Electric Boys @ Newcastle Think Tank?, March 19 2019
Had Lenny Kravitz not sold his soul for commercial gain he might just have been a match for the imperious Conny Bloom. Then again, had the charismatic leader of the Electric Boys enjoyed sustained chart success, rather than critical acclaim and cult status, he could be lounging on a beach in the Bahamas or managing an organic farm in Brazil (Lenny, it seems, does both).
But who is the happier?
Watching the colourful Bloom lead a small but perfectly formed crowd through a career-spanning set, it was impossible to believe that the Swedish frontman would rather be anywhere else than trawling the clubs of Britain in support of his band’s latest crowd-funded album.
Energetic, entertaining and wholly engaging, the 54-year-old didn’t look or sound like a jaded journeyman scarred by a failure to win global fame or amass a multi-million pound fortune. Three mates, two beers and an hour or so in the company of a handful of sweaty Geordies appeared to be just the trick for a beaming Bloom. Perhaps Kravitz should try it sometime.
With Bloom, in particular, launching himself into the band’s new material with the appetite of a man half his age, The Electric Boys are clearly proud of last year’s The Ghost Ward Diaries. So they should be.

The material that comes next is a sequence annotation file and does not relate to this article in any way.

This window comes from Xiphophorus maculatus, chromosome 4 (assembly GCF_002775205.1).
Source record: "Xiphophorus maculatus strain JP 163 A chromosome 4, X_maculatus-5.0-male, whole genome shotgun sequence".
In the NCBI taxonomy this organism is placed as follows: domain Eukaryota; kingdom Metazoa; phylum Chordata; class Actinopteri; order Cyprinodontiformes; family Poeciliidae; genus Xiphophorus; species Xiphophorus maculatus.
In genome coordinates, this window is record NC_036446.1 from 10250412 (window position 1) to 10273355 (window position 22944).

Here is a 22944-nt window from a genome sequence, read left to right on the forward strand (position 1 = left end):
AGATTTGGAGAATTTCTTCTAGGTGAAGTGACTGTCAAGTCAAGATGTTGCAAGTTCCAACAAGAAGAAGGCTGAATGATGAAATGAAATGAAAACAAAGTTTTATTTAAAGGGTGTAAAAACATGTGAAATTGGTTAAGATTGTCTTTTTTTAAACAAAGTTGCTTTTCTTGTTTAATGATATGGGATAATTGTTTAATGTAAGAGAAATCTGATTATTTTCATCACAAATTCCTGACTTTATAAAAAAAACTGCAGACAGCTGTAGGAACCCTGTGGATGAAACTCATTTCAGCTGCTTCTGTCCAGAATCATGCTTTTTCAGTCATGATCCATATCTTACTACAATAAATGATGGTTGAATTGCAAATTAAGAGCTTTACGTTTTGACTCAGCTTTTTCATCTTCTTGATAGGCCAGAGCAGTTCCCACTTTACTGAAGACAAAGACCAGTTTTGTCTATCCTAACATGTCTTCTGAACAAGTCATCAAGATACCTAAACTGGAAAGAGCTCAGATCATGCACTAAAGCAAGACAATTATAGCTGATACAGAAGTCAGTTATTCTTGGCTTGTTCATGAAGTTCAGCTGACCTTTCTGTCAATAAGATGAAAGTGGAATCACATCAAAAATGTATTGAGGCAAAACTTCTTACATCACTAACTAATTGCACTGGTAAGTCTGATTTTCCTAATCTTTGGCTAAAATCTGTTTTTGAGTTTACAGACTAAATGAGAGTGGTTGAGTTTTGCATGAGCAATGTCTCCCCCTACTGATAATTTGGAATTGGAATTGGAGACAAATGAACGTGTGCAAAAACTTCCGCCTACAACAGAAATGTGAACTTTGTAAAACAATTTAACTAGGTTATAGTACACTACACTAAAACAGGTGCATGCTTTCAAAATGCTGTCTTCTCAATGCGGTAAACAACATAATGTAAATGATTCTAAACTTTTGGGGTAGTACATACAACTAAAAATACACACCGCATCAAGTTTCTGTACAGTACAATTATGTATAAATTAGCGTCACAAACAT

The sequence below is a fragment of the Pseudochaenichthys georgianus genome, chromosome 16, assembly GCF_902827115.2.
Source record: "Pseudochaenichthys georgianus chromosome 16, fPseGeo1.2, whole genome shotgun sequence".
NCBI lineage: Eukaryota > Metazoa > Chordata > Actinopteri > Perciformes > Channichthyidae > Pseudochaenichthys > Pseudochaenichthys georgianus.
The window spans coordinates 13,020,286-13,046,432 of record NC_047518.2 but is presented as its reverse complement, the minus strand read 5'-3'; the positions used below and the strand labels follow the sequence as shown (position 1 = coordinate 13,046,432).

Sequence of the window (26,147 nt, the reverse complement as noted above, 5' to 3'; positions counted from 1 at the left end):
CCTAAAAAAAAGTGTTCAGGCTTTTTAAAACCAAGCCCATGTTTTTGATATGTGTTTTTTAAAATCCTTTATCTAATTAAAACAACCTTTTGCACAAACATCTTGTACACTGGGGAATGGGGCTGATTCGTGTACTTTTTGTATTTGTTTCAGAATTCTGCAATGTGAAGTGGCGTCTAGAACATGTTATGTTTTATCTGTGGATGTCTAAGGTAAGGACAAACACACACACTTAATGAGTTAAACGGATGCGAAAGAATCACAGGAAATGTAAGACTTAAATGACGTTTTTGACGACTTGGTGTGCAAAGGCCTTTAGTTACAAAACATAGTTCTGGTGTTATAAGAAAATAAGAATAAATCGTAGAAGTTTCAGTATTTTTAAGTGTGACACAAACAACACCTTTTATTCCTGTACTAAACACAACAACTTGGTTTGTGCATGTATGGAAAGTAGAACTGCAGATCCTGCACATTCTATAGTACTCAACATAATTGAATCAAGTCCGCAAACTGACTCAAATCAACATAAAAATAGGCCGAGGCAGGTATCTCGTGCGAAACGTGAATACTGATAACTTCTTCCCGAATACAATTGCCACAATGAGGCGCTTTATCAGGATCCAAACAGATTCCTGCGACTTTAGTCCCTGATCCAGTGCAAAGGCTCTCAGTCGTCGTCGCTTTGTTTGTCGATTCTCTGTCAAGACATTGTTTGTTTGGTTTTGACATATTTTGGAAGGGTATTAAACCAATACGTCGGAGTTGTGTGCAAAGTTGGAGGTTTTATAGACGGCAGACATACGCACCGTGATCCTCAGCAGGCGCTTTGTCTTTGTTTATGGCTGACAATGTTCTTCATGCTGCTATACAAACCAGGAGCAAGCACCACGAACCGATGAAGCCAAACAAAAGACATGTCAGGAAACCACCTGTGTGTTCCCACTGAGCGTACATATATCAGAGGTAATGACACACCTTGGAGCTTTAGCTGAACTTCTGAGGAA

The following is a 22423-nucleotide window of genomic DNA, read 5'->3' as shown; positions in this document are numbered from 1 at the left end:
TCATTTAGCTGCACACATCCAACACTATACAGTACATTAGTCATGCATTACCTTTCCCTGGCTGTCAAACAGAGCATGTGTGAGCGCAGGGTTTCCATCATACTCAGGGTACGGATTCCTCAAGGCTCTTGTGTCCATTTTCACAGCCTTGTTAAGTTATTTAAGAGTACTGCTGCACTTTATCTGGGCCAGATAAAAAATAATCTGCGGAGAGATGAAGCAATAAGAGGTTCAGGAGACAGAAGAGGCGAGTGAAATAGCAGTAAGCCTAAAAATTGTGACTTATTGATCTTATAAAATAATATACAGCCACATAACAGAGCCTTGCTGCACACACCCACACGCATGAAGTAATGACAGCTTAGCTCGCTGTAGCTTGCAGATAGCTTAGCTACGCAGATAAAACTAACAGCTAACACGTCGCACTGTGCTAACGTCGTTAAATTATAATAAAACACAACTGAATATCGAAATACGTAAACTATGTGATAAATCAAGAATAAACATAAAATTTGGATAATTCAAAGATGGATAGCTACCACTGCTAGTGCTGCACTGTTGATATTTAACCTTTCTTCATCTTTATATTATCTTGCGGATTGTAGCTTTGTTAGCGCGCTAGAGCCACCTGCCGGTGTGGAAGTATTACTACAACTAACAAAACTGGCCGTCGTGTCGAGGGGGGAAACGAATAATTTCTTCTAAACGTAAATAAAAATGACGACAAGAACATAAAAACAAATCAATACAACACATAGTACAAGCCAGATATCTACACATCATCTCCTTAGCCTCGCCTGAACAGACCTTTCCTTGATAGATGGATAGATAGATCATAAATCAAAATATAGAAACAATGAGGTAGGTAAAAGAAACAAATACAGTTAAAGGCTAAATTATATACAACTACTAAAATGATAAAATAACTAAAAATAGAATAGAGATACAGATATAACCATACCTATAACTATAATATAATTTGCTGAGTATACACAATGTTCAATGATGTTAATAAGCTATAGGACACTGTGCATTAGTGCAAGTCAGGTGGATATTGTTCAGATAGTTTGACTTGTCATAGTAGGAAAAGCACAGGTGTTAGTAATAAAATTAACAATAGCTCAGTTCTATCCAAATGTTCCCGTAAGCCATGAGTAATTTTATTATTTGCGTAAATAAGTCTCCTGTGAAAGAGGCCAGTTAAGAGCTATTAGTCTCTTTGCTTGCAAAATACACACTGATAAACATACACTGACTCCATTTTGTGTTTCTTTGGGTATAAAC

There She Goes Again (those hoping for a cover of the Quireboys’ classic were sorely disappointed…until it became clear this version is just as jolly) and forthcoming single Gone, Gone, Gone (Bloom revealed a Record Store Day release has been confirmed) both stood toe to toe with the band’s back catalogue classics.
But of those crowd favourites it’s difficult to look beyond the rollicking Groovus Maximus, sugary sweet Mary In The Mystery World – replete with its canny No Woman, No Cry intro – and party-starting (or, in this case ending) All Lips N’ Hips when seeking to justify the Kravitz comparisons.
Bloom didn’t, as it happens, go Lenny’s way and mainstream rock and roll has always been the poorer for it. He did, however, plough a unique creative furrow which continues to underpin a band far more significant than their modest sales suggest.
Main support Last Great Dreamers can sympathise. Very much a band out of time, the bar room rock and rollers recorded debut Retrosexual under the tutelage of the late Eric Cooke on Tyneside 25 years ago. Fusing glam, punk, pop and ska, theirs was a sound never destined to trouble the unrelenting advance of grunge and yet a glorious return to the North East proved there’s plenty of life in the old dogs yet.
Five years into an unlikely reunion and the Dreamers continue to dream. A busy touring schedule and brand new material has focused the minds of chief protagonists Marc Valentine and Slyder and Newcastle was treated to a vintage set from the retro quartet.
And so to local heroes Edenthorn and an early shift inside the Tank. Frontman Kyle Michael Tague captured the imagination from the get-go and the band’s on-trend fusion of 90s alt rock and modern metal continues to evolve. A permanent fixture on the North East scene, discovering a wider audience is the biggest challenge facing the hugely talented homegrown heroes.
Images By Gordon Armstrong